October 18, 2006
October 18, 2006
The White House recently convened a Conference on School Safety following a series of tragic shootings that have taken place in our nation's schools. The event provided an opportunity for experts in the field to share successful strategies and to learn more about how schools and communities can prevent serious incidents of school violence.
As a mother, I know that there is nothing more important than keeping our children safe. Schools should be havens of safety and learning. Unless our students feel safe, they can't learn. Parents, educators, community members, law enforcement officials, researchers, and policymakers all share the responsibility of protecting our children. By working together, I hope we can learn from these tragedies and improve the safety of schools across our nation.
I have included a brief message with information about the conference and available resources developed by the Department of Education to help schools prevent and respond to a variety of crisis situations. I ask that you share this message with members of your organization through publications, your Web site, or member Listservs.
I look forward to working with you as we continue our efforts to protect all
of our children and make our schools safer.
The White House recently convened a Conference on School Safety following a series of tragic shootings that have taken place in our nation's schools. The conference was designed to provide an opportunity for educators, law enforcement officials, mental health providers, representatives of community-based organizations, parents, and students to come together to share successful strategies for preventing violence and learn from one another.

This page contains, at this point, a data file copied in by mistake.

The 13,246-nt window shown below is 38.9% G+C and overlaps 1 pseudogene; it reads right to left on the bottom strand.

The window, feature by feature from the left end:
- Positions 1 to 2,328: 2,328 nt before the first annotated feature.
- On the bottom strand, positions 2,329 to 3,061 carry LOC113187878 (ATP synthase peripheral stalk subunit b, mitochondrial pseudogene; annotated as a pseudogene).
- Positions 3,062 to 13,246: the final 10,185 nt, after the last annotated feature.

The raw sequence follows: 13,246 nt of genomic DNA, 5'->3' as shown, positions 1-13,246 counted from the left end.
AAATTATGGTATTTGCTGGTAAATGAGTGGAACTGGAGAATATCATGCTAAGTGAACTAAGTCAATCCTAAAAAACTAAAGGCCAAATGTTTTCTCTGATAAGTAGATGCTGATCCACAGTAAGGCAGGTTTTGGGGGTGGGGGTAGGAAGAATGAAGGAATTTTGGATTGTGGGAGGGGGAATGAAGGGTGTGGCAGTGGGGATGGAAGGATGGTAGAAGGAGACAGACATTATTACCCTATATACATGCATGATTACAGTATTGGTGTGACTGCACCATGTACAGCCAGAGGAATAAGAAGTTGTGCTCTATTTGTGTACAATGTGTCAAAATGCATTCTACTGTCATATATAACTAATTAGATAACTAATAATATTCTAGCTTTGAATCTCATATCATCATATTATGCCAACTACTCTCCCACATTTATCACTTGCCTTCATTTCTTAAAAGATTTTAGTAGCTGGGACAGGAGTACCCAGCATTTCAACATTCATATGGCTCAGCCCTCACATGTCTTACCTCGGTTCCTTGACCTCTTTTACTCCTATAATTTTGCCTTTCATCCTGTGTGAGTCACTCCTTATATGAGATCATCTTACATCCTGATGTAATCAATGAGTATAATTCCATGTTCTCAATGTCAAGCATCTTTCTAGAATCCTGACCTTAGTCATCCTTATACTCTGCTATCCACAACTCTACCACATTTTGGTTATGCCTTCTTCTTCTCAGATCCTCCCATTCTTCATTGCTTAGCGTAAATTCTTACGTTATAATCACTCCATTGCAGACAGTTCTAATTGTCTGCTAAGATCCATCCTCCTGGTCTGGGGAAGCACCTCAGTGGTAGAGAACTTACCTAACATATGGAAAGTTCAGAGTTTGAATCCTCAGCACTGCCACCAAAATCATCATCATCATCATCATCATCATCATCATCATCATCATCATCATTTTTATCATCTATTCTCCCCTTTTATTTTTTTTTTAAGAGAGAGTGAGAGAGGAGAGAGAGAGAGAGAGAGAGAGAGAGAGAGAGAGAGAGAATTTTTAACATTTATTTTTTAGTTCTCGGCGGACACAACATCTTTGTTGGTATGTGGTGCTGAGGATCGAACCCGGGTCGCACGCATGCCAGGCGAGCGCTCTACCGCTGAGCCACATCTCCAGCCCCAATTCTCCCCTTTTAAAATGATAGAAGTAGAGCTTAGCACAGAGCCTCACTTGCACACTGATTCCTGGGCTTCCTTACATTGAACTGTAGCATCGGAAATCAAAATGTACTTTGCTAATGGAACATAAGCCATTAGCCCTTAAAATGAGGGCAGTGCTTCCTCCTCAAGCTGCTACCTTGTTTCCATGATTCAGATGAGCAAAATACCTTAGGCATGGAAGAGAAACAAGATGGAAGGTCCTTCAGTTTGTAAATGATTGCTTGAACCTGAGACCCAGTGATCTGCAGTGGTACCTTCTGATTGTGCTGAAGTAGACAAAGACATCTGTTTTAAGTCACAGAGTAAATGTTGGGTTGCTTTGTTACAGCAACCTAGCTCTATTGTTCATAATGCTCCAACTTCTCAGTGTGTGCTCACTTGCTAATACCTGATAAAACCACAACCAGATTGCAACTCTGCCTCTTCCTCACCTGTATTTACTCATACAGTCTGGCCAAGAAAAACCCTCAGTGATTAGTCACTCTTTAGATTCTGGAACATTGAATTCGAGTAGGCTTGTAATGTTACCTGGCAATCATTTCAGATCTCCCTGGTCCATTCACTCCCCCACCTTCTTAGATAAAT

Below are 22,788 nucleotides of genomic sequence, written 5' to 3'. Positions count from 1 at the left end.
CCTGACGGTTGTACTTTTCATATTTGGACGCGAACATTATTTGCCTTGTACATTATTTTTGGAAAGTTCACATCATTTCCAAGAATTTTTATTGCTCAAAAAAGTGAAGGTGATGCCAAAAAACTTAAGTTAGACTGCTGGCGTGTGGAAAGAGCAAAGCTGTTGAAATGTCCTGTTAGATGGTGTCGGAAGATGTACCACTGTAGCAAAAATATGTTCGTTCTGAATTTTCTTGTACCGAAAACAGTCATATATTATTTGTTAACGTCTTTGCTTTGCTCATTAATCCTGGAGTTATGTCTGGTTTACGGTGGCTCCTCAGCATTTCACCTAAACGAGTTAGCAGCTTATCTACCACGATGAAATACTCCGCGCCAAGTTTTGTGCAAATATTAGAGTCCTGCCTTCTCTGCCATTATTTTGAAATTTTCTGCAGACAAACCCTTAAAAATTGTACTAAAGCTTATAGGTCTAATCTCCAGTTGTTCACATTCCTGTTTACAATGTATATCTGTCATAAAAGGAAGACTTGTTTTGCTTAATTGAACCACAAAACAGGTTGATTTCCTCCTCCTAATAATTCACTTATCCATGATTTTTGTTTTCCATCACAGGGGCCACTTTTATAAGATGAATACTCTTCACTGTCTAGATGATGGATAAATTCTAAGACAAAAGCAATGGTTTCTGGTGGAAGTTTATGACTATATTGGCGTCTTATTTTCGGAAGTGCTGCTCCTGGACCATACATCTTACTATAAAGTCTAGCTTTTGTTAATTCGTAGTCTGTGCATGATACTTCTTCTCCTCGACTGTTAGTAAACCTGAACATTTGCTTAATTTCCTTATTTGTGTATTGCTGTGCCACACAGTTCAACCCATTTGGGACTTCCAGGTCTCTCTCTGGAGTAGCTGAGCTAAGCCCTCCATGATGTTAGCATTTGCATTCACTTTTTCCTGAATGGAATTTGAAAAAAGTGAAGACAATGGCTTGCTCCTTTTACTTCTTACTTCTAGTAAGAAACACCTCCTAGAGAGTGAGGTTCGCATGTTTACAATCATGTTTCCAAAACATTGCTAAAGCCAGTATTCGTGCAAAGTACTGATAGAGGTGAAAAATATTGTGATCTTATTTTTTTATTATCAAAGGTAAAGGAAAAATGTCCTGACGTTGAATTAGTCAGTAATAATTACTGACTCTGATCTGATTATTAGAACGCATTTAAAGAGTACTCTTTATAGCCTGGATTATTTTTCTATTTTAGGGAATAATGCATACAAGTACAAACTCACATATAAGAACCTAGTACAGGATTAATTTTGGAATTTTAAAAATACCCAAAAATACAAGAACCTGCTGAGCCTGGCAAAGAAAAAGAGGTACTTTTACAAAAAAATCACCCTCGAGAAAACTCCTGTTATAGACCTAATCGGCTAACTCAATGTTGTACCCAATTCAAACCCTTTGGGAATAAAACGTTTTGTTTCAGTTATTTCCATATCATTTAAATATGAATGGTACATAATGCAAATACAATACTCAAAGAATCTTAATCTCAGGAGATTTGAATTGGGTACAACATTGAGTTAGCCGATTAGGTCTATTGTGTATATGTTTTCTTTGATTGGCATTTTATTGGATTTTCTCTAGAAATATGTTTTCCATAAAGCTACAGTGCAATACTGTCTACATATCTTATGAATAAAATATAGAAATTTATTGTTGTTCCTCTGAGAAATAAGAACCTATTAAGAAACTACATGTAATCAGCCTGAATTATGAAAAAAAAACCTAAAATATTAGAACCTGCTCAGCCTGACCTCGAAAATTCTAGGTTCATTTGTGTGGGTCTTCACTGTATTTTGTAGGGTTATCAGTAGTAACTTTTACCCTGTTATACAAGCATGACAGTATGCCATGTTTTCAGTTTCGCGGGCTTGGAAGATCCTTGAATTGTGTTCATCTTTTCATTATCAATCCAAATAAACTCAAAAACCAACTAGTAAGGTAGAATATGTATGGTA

School violence is a complex problem requiring a comprehensive approach. As
such, panelists and participants discussed a wide range of topics, including:
• Research about the nature and extent of school violence;
• Ways law enforcement, schools, and others can partner to establish safe environments and prevent school shootings;
• Emergency management planning activities that help schools prepare to respond to violent acts and other crises; and
• Strategies to help school communities heal and recover if and when a violent incident occurs.
We know that while schools are safe and shootings are rare, we can work to make them even safer. There are positive steps that schools and their communities can take to prevent school violence and respond quickly and effectively if an incident does occur. One significant tool for schools is the development of a comprehensive emergency management plan that addresses a wide range of possible crises. Plans should identify all hazards that may face a school, and address the four phases of emergency management: prevention-mitigation, preparedness, response, and recovery.
Once the plan is developed, information must be disseminated to teachers, students, and parents so they know how the plan works and what to expect if there is a crisis. A crucial element of an effective plan is that it is updated regularly and practiced often. As one conference panelist said, "You don't learn to dance the night before the ball." Having a well-practiced plan in place is essential to being prepared to respond in a crisis.
Additional resources about the four phases of crisis planning, available grant opportunities, and other important topics related to school safety are available from the U.S. Department of Education.
I invite you to visit our Web site at http://www.ed.gov/emergencyplan
to learn more about strategies that can be implemented to help schools in your
community prevent violent incidents. Working together, we can protect our children
and create safer schools.